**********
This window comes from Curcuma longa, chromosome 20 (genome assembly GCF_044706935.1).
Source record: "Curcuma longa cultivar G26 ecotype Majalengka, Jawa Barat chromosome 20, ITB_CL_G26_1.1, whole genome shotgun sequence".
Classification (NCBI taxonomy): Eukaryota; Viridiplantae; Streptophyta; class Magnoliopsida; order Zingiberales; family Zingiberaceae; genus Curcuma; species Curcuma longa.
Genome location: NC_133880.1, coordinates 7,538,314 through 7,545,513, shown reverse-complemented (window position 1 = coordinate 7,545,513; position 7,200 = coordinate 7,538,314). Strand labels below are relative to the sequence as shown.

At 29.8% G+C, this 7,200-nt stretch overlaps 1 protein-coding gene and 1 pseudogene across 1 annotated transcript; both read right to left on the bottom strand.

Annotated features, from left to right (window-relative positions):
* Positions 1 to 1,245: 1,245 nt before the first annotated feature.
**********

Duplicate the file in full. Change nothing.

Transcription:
This window comes from Curcuma longa, chromosome 20 (genome assembly GCF_044706935.1).
Source record: "Curcuma longa cultivar G26 ecotype Majalengka, Jawa Barat chromosome 20, ITB_CL_G26_1.1, whole genome shotgun sequence".
Classification (NCBI taxonomy): Eukaryota; Viridiplantae; Streptophyta; class Magnoliopsida; order Zingiberales; family Zingiberaceae; genus Curcuma; species Curcuma longa.
Genome location: NC_133880.1, coordinates 7,538,314 through 7,545,513, shown reverse-complemented (window position 1 = coordinate 7,545,513; position 7,200 = coordinate 7,538,314). Strand labels below are relative to the sequence as shown.

At 29.8% G+C, this 7,200-nt stretch overlaps 1 protein-coding gene and 1 pseudogene across 1 annotated transcript; both read right to left on the bottom strand.

Annotated features, from left to right (window-relative positions):
* Positions 1 to 1,245: 1,245 nt before the first annotated feature.